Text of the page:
Recording of May 2006: Tchaikovsky: Symphony 6
Daniele Gatti, Royal Philharmonic Orchestra
Harmonia Mundi HMU 907394 (SACD). 2006. Brad Michel, prod.; Chris Barrett, Craig Silvry, engs. DSD. TT: 77:09
By now, the most you can hope for from a new recording of one of Tchaikovsky's symphonies is not originality of conception but a performance that seizes on a particular (if familiar) element of the work and successfully runs with it. In his live recording on Naïve, Riccardo Muti makes the anguish in the first movement of Symphony 6 seem an end-of-the-world crisis. Herbert von Karajan's outings with the Berlin Philharmonic on Deutsche Grammophon give the first-movement rhythms the pulsing regularity of a heartbeat that abruptly stops, with bone-chilling effect.
Though Daniele Gatti's cycle of Tchaikovsky symphonies on Harmonia Mundi has distinguished itself amid the competition, this recording of the "Pathétique" is an experience that stands apart from all other recordings of the work that I've heard. Never has the symphony's logic been clearer. The question many seasoned Tchaikovsky listeners are bound to ask is what logic has to do with a symphony whose commanding expressive content insisted on the creation of an unprecedented symphonic form that includes a waltz in 5/4 meter, and that features Adagios at beginning and end rather than as an inner movement. But Gatti's illumination of the work's shrewd planning and structural integrity has everything to do with giving Tchaikovsky's seemingly impulsive flights a sense of inevitability, and the weight of meaning that accompanies it.
The starting point of the interpretation is a rejection of the first-violinist hegemony. You can easily forget how much this is a dominating factor in most symphonic interpretation until you hear this performance's harmonic democracy, how each voice is heard nearly equally, and how that quality—plus the fact that strings don't go into detail-defusing vibrato overdrive—opens the door to other ways of projecting and hearing the music. Gatti resists any perverse spotlighting of obscure details. But how themes, rhythms, and orchestral choirs spring out of and depart from each other (at times, the first movement feels downright fugal) has never been fused so seamlessly with what the music has to say. Although this performance doesn't say anything all that different from the others, it definitely says it differently.
The march-like third movement is one of the most thrilling versions around; there's a great sense of musical simultaneity in the various choirs of the orchestra, and in this performance they bounce off each other with the kind of ensemble telepathy you expect in jazz. When the entire orchestra comes together, you have one of those moments that remind you why something so complex as the symphony orchestra remains an irreplaceable musical medium.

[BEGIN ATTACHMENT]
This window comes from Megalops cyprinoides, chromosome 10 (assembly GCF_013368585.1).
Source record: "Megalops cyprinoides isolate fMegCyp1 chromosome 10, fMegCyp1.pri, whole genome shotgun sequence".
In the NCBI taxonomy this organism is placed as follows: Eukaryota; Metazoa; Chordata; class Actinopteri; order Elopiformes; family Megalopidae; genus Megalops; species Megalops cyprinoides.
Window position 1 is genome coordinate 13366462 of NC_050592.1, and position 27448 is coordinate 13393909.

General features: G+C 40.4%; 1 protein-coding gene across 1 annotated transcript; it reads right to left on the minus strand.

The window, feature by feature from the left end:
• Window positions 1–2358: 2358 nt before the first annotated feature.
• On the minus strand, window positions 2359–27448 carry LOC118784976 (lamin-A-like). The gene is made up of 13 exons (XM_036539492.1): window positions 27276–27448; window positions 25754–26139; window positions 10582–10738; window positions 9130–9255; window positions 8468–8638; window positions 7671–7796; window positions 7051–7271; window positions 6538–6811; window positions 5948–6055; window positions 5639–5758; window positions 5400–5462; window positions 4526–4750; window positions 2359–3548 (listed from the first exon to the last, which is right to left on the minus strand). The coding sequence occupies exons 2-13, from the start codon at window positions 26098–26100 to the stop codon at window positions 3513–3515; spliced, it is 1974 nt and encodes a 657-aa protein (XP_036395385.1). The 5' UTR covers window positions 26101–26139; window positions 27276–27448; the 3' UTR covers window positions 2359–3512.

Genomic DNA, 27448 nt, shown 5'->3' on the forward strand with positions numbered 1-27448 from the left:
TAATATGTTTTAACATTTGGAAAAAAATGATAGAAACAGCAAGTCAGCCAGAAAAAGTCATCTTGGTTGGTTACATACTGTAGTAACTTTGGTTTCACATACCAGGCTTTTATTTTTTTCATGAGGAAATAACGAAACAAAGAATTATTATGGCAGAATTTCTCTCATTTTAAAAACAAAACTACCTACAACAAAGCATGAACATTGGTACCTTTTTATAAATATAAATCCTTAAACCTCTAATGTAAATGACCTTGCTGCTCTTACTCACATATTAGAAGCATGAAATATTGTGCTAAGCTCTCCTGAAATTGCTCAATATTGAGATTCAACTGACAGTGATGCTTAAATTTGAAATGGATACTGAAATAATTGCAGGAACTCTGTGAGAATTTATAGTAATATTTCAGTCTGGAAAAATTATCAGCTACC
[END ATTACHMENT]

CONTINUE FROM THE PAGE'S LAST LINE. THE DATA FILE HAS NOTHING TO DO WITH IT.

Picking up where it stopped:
Such descriptions could easily apply to a Pierre Boulez performance, though Gatti's operatic sense of drama, a key element of any successful performance of Tchaikovsky's musical suicide note, is ever present. Exciting surface details are everywhere, the ultimate proof being the final Adagio: Never has the bassoon loitered so plaintively around the string section. Never have the accents in the movement's last minutes felt more like nails pounded into a coffin.
The Serenade for Strings receives a similarly distinguished performance that tastefully balances clarity and surface vitality, each element revealing the other in ways that are appropriate to this lighter, less multidimensional piece. You could ask for more sparkle and sheen, but you can't argue with a performance that shows how the piece's charm lies not in its surfaces but in its DNA.
The Royal Philharmonic has often been at the bottom of the pecking order of London orchestras—I remember some hugely disappointing live concerts under Vladimir Ashkenazy in years past—but here the RPO plays with great personality and accuracy. In some of the climactic outbursts in the final movement, the strings are so imposingly eloquent that I wonder if this is a great orchestra in the making—or one already made. Slightly messy ensemble is heard in some of the first movement's trickier rhythms, but that only tips you off to the HM recording team's priorities, which are clearly about capturing a true performance rather than making a spotless recording. The detail and clarity of the engineering, plus the spacious, airy overall spectrum of the recording (made at the famous Watford Colosseum), cements the conclusion that it is still possible to make a classic Tchaikovsky symphony recording that listeners are likely to enjoy decades in the future, just as recordings made decades ago—Wilhelm Furtwängler's (on Naxos and EMI), or Bernstein's and Mravinsky's second recordings (both on DG)—are today.—David Patrick Stearns